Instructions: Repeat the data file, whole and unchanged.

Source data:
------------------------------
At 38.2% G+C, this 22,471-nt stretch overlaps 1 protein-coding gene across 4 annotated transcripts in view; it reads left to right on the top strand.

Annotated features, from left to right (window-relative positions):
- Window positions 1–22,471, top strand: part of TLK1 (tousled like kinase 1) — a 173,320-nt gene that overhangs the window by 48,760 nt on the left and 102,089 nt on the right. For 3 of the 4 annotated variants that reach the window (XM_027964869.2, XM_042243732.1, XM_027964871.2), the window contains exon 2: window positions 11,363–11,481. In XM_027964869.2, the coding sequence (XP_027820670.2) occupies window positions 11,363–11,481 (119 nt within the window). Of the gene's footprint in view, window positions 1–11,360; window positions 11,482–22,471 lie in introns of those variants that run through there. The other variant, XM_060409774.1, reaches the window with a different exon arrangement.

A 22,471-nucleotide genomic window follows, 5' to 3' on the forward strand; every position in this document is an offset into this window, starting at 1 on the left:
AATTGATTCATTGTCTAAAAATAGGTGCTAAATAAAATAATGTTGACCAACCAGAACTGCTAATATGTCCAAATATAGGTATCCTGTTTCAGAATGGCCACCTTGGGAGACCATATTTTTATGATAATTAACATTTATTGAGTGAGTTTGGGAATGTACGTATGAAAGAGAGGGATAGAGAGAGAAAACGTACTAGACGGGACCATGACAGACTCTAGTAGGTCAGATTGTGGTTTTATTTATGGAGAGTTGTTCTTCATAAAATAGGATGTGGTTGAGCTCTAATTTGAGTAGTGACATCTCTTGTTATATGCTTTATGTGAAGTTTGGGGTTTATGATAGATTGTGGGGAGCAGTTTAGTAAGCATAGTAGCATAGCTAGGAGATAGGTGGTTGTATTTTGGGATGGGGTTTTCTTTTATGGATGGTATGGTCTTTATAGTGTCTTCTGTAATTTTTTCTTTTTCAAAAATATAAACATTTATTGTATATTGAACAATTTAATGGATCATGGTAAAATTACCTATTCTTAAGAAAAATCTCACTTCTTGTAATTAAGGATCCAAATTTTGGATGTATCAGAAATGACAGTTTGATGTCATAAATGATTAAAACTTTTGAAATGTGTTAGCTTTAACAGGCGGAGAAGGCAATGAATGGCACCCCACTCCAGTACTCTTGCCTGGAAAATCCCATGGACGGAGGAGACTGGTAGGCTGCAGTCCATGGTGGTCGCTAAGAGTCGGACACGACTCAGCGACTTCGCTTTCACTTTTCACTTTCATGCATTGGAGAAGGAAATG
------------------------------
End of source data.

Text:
At 38.2% G+C, this 22,471-nt stretch overlaps 1 protein-coding gene across 4 annotated transcripts in view; it reads left to right on the top strand.

Annotated features, from left to right (window-relative positions):
- Window positions 1–22,471, top strand: part of TLK1 (tousled like kinase 1) — a 173,320-nt gene that overhangs the window by 48,760 nt on the left and 102,089 nt on the right. For 3 of the 4 annotated variants that reach the window (XM_027964869.2, XM_042243732.1, XM_027964871.2), the window contains exon 2: window positions 11,363–11,481. In XM_027964869.2, the coding sequence (XP_027820670.2) occupies window positions 11,363–11,481 (119 nt within the window). Of the gene's footprint in view, window positions 1–11,360; window positions 11,482–22,471 lie in introns of those variants that run through there. The other variant, XM_060409774.1, reaches the window with a different exon arrangement.

A 22,471-nucleotide genomic window follows, 5' to 3' on the forward strand; every position in this document is an offset into this window, starting at 1 on the left:
AATTGATTCATTGTCTAAAAATAGGTGCTAAATAAAATAATGTTGACCAACCAGAACTGCTAATATGTCCAAATATAGGTATCCTGTTTCAGAATGGCCACCTTGGGAGACCATATTTTTATGATAATTAACATTTATTGAGTGAGTTTGGGAATGTACGTATGAAAGAGAGGGATAGAGAGAGAAAACGTACTAGACGGGACCATGACAGACTCTAGTAGGTCAGATTGTGGTTTTATTTATGGAGAGTTGTTCTTCATAAAATAGGATGTGGTTGAGCTCTAATTTGAGTAGTGACATCTCTTGTTATATGCTTTATGTGAAGTTTGGGGTTTATGATAGATTGTGGGGAGCAGTTTAGTAAGCATAGTAGCATAGCTAGGAGATAGGTGGTTGTATTTTGGGATGGGGTTTTCTTTTATGGATGGTATGGTCTTTATAGTGTCTTCTGTAATTTTTTCTTTTTCAAAAATATAAACATTTATTGTATATTGAACAATTTAATGGATCATGGTAAAATTACCTATTCTTAAGAAAAATCTCACTTCTTGTAATTAAGGATCCAAATTTTGGATGTATCAGAAATGACAGTTTGATGTCATAAATGATTAAAACTTTTGAAATGTGTTAGCTTTAACAGGCGGAGAAGGCAATGAATGGCACCCCACTCCAGTACTCTTGCCTGGAAAATCCCATGGACGGAGGAGACTGGTAGGCTGCAGTCCATGGTGGTCGCTAAGAGTCGGACACGACTCAGCGACTTCGCTTTCACTTTTCACTTTCATGCATTGGAGAAGGAAATG